after that, I had to change the range from 0 - 3, to 1 - 4, but it now works

The only thing I'd like to change now is for it to accept a button press at any time, regardless of whether it's in the middle of a flash pattern or not. I don't mind if it finishes the current flash pattern before moving to the next one. Hopefully, I don't have to put the button checking code after every LED status change.

Grumpy_Mike

#2
Nov 25, 2017, 12:19 am Last Edit: Nov 25, 2017, 12:20 am by Grumpy_Mike
What you have to do is to either
Write your code as a state machine.
Or
Do not use the delay function but write your own using a while loop and the mills function. But include a bit of code that terminates the delay when it sees the button being pressed. Then at the start of the code that chooses the flash function you put a block where you hold until the button is released.

Duey1234

Hi Mike,
Thanks for taking the time to reply on a Friday evening, and black Friday, no less!

This is only the second code I've written, and I've never written in C or C++ before, so I'm not really sure what you actually mean.

Could you possibly show me an example code that I could work from?

Grumpy_Mike

You need to replace all the delay calls in your code to commutableDelay. Here is a framework that combines the commutableDelay definition, with state change button press counting.

Code: [Select]

// commutableDelay with change state detection example by Grumpy_Mike Nov 2017
// change button is wired correctly - that is between input pin and ground
// note - remove the // to enable printing so you can see what is happening
// to extend this to more options alter the variable "countLimit" and add extra cases to the switch statement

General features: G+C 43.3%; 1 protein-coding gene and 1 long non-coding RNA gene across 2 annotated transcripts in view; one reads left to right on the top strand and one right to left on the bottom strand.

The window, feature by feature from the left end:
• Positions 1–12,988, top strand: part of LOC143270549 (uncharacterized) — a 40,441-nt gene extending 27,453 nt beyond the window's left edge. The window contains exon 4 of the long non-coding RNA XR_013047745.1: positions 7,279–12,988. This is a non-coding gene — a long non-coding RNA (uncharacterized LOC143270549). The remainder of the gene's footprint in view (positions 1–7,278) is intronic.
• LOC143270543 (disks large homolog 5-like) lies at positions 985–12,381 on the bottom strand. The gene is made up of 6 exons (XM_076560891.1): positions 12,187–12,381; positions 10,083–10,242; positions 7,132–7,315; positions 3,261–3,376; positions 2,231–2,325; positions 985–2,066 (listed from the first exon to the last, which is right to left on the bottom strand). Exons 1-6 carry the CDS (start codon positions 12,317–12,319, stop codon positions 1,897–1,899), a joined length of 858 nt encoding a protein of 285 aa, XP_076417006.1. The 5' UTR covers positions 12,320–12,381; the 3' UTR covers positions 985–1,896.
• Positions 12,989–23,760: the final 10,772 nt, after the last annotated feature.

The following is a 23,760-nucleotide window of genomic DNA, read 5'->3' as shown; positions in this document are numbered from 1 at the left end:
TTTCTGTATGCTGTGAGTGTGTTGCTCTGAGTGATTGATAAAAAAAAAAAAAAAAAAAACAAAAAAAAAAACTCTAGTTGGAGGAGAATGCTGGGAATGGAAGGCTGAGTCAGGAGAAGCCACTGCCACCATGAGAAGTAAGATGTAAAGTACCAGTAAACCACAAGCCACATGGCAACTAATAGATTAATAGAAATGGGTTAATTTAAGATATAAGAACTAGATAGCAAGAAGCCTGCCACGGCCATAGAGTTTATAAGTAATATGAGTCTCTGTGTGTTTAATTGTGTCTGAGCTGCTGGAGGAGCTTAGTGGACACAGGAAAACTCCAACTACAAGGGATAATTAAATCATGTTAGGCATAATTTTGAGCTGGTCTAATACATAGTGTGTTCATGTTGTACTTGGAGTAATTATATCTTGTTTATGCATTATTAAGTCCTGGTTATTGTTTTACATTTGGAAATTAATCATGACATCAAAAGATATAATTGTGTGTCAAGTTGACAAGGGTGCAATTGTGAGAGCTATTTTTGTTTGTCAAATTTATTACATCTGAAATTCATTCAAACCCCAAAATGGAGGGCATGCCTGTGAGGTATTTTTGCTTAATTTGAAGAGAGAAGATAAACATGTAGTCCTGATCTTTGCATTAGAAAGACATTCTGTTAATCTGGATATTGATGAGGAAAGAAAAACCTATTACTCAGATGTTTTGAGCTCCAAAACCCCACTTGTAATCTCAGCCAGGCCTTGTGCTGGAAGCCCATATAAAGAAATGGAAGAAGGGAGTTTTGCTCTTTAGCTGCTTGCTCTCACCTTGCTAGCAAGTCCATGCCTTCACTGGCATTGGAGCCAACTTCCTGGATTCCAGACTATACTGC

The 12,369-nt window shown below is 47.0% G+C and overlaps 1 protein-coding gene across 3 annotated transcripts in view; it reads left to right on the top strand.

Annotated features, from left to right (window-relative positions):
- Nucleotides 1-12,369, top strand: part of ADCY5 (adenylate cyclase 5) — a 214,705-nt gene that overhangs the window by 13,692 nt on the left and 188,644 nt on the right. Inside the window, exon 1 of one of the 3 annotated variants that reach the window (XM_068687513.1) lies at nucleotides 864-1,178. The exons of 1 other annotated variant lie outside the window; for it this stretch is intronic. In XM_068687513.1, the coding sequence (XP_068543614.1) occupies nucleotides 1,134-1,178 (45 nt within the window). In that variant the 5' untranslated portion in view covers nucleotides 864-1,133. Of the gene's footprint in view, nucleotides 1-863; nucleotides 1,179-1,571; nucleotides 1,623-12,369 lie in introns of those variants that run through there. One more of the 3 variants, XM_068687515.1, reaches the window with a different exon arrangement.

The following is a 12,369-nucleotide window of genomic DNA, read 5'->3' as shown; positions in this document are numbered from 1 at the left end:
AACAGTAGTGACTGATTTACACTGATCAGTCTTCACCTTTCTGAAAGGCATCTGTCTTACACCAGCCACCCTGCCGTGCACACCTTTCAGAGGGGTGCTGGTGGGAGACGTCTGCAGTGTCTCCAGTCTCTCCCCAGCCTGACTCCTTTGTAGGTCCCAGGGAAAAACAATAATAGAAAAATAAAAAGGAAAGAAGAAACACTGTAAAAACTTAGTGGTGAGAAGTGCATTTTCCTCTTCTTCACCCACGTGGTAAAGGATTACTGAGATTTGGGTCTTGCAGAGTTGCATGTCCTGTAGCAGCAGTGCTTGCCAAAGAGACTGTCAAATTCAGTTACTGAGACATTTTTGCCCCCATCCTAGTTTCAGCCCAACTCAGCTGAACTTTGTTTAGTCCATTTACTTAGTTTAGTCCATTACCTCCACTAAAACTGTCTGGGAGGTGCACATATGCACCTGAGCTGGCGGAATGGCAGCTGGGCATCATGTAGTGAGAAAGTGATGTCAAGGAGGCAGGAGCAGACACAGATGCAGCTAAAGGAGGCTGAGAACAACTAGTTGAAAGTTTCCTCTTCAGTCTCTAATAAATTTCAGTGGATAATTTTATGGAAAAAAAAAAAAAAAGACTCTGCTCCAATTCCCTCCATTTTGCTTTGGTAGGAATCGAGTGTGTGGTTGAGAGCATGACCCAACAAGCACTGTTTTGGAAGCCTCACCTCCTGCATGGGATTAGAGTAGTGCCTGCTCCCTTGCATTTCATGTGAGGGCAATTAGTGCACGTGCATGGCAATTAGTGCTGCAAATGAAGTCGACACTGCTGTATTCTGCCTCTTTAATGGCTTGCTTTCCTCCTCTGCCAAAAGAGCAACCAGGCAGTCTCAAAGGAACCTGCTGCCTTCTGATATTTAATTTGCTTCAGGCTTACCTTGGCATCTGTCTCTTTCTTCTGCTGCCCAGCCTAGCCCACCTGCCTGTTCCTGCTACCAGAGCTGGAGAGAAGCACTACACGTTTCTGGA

byte changePin = 8; // or any other pin you want
byte buttonLastState;
byte buttonState;
byte count = 0;
byte countLimit = 1;
byte ledPin = 13;

void setup() {
Serial.begin(9600);
pinMode(changePin, INPUT_PULLUP);
pinMode(ledPin, OUTPUT);
//Serial.println("code starting");
}

void loop() {
  //Serial.println("start of loop");
  buttonState = digitalRead(changePin);
  if(buttonState == LOW && buttonLastState == HIGH){ // we have a new press
       //Serial.println("button pressed");
       while(digitalRead(changePin) == LOW) {delay(50);} // do nothing until button is released
       //Serial.println("button released");
       count += 1 ; // move onto next count
       if(count > countLimit) count = 0; // wrap round count
       //Serial.print("count on button ");Serial.println(count);
  }
  else {
    buttonLastState = buttonState; // keep a note of the last button state
  }
  // now see what function we want to call depending on the value in count
  switch(count) {
     case 0:
           flash1();
           break;
     case 1:
           flash2();
           break;
  }
}

// flash functions - these are just oversimplified examples
void flash1(){
  for(int i = 0; i<20; i++){
    digitalWrite(ledPin, HIGH); // turn LED on
    commutableDelay(1000); // one second delay
    digitalWrite(ledPin, LOW); // turn LED off
    commutableDelay(1000); // one second delay
   }
}

void flash2(){
  for(int i = 0; i<20; i++){
    digitalWrite(ledPin, HIGH); // turn LED on
    commutableDelay(200); // delay
    digitalWrite(ledPin, LOW); // turn LED off
    commutableDelay(300); // delay
   }
}

void commutableDelay(int time){ // this will return when the delay time has expired or the change button is pushed.
unsigned long timeLimit, startTime;
startTime = millis(); // the millis count when we start
timeLimit = time; // the time interval we want put in a long int variable type
boolean keepGoing = true;

while(millis() - startTime < timeLimit && keepGoing == true) { // keep the loop going until one or other of these conditions fail
    if ( digitalRead(changePin) == LOW){  // if you see the button being held down abandon the delay
         keepGoing = false;
         buttonLastState == HIGH;
    }
 }
}